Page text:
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From a writer who "deserves the attention of anyone in search of today's best fiction" (Washington Post) comes an epic novel - based on true events - of wealth, race, grief, and love, charting one sweltering summer in Atlanta that left no one unchanged. 

It's a humid summer day when the phones begin to ring: Disaster has struck. Air France Flight 007, which had been chartered to ferry home more than 100 of Atlanta's cultural leaders following a luxurious arts-oriented tour of Europe, crashed shortly after takeoff in Paris. In one fell swoop, most of the city's wealthiest residents perished. Left behind were children, spouses, lovers, friends, and a city on the cusp of great change: the civil rights movement was at its peak; the hedonism of the '60s was at its doorstep. 

In Hannah Pittard's dazzling and most ambitious novel yet, she gives us the journeys of those who must now rebuild this place and their lives. Mayor Ivan Allen is tasked with the job of keeping the city moving forward. Nineteen-year-old Piedmont Dobbs, who had been denied admission to an integrated school, senses a moment of opportunity. Robert, a newspaper editor, must decide if he can reconnect with his beloved but estranged wife, Lily, who has learned that her wealthy parents left her penniless. 

Visible Empire is the story of a single sweltering summer and of the promise and hope that remains in the wake of crisis. It's the story of a husband and wife - Robert and Lily - who don't truly come to understand each other and their love until their city's chaos drives them to clarity.

©2018 Hannah Pittard (P)2018 Recorded Books

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  • S. Payne
  • 20-06-18

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I have lived in Atlanta for long time and There are much better books out there on this subject. It’s as if the author wanted to throw in every scenario she could come up with, such as, lesbian and gay relationships, racial discrimination, marital infidelity, rich versus poor, drugs & alcohol, mental health (Lulu), etc. As usual the southern accents were exaggerated – not everyone in the South has such a pronounced accent or drawl. Historical fiction is my favorite genre but this was not good!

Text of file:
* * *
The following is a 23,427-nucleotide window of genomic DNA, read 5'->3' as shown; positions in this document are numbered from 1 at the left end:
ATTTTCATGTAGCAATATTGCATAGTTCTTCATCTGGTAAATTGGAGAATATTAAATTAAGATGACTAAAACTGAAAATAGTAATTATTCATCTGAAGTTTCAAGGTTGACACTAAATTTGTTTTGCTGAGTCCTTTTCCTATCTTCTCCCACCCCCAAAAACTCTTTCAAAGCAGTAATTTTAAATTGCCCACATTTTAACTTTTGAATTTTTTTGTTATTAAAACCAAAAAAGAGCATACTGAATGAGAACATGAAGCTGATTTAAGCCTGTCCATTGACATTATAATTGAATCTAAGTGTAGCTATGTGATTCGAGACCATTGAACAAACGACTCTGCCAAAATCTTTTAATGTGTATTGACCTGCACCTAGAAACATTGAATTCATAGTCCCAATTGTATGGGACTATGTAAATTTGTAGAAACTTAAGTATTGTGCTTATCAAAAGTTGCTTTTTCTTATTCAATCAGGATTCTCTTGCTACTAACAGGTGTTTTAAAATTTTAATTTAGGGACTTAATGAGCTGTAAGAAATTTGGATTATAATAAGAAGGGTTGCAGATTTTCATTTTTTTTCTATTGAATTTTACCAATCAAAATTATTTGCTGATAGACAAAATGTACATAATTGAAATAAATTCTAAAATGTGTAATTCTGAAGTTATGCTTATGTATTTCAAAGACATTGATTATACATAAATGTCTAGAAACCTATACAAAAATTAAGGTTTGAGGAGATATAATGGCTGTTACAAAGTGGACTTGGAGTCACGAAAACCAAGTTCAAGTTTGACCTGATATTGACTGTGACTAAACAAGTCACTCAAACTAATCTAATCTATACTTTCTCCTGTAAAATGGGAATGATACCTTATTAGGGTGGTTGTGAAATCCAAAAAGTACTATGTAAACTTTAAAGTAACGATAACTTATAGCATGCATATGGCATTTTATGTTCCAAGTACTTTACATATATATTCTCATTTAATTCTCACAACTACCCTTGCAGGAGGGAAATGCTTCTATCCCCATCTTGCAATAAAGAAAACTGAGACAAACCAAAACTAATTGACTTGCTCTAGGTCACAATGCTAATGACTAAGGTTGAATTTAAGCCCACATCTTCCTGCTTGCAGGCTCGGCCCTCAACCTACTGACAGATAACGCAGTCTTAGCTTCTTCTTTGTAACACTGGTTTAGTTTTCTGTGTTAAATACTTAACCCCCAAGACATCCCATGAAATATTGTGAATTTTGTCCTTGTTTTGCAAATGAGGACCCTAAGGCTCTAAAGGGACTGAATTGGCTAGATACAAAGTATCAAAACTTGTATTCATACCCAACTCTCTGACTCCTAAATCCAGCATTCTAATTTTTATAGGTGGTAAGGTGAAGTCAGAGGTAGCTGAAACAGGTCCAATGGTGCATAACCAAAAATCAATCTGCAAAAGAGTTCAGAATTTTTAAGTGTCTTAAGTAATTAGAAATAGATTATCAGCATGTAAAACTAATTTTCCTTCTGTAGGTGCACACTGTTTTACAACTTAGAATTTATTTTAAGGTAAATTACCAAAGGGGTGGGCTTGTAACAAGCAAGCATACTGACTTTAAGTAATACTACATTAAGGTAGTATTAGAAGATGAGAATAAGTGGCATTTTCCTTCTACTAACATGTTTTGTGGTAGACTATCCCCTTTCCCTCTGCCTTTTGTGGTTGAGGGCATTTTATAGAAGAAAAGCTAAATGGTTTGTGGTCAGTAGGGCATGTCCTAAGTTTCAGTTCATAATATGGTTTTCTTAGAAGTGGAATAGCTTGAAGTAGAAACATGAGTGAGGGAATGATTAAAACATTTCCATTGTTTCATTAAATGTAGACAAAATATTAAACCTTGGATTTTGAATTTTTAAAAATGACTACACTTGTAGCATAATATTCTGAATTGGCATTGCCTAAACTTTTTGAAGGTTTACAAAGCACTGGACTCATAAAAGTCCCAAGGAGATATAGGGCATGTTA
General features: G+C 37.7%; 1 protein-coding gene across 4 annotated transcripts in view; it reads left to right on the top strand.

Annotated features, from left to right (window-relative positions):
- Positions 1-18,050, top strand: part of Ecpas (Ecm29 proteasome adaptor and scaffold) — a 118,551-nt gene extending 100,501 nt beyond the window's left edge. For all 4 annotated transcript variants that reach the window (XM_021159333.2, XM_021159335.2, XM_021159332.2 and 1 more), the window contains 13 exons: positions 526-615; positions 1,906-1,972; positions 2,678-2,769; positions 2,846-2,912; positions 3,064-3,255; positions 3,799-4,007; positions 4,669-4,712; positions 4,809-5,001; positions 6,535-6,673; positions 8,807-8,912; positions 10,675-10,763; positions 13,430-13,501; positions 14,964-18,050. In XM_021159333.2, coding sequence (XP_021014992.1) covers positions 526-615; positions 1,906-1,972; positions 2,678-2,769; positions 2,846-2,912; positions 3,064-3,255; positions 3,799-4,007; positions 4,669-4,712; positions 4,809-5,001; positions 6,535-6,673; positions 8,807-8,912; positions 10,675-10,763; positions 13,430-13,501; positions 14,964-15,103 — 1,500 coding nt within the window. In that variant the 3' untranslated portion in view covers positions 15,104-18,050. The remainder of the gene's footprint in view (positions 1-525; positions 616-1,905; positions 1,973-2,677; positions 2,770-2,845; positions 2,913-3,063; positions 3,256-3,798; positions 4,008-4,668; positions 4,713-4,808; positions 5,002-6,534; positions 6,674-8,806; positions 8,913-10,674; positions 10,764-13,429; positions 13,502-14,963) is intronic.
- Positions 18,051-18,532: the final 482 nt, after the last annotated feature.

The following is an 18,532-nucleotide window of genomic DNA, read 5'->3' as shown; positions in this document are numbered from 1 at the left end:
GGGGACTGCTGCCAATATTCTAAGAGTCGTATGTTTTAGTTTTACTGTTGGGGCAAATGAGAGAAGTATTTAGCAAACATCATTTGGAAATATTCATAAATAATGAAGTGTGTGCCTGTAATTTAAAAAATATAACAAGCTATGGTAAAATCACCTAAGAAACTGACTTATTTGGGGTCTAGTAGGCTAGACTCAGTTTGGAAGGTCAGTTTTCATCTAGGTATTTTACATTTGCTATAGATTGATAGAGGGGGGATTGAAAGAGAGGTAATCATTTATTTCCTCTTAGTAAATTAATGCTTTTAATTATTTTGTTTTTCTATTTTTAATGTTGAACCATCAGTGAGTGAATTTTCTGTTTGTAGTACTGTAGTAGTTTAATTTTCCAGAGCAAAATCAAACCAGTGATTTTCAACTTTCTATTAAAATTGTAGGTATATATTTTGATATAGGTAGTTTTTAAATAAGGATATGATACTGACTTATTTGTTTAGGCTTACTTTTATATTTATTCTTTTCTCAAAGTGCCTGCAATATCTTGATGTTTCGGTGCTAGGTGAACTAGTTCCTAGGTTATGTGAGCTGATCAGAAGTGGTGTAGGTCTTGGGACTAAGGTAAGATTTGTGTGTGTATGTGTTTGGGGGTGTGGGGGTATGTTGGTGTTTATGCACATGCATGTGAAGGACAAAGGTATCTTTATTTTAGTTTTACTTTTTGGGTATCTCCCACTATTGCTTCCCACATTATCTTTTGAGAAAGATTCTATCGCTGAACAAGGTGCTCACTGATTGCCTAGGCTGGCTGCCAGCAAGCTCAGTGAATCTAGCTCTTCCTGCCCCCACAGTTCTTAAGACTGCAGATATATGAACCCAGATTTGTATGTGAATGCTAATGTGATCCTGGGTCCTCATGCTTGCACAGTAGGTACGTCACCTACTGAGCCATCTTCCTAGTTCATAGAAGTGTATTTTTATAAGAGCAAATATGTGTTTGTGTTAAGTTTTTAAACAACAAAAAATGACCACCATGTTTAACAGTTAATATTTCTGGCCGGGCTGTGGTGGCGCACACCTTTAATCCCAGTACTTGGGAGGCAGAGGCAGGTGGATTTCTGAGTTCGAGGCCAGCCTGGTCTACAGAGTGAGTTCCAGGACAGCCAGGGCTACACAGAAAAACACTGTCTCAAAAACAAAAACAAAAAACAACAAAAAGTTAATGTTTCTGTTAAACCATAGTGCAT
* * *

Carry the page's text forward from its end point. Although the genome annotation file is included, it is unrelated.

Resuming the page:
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  • Noneya Biznez
  • 13-11-18

NOT about the crash or the city or the people

I expected this book to give me a fictionalized account of the trip to Europe. I wanted to get to know all the people who went on the trip - what did they do in Atlanta, how did the trip come about, where did they go before the crash. And then I was expecting to hear about how the city of Atlanta reacted. How was arts patronage impacted? Who filled the philanthropic void?

Nope. This is a fictional story about people who may or may not be real. They were people who knew the ones who died in the crash. It's the story of a married couple - she lost her parents while he lost his mistress in the crash. They separate the day of the crash (despite her being pregnant) and she subsequently has an emotional affair with a black man who is a few years younger than her, not as well educated and definitely not her social equal. (Its a strange "affair.")

Then there's the huckster girl who claimed to have lost her parents and ends up living in a big house with an old lesbian who sexually assaults her every day. The girl's gay twin brother and his boyfriend join them but don't protect her from the (again) unequal relationship.

These stories have literally nothing to do with the crash. Supposedly, the characters knew the people on the plane. But that's it. It could just as easily have been a modern book with a fictional tragedy to bring these people together. And with the kind of stories she told (interracial love and 2 gay relationships) it SHOULD have been a modern story.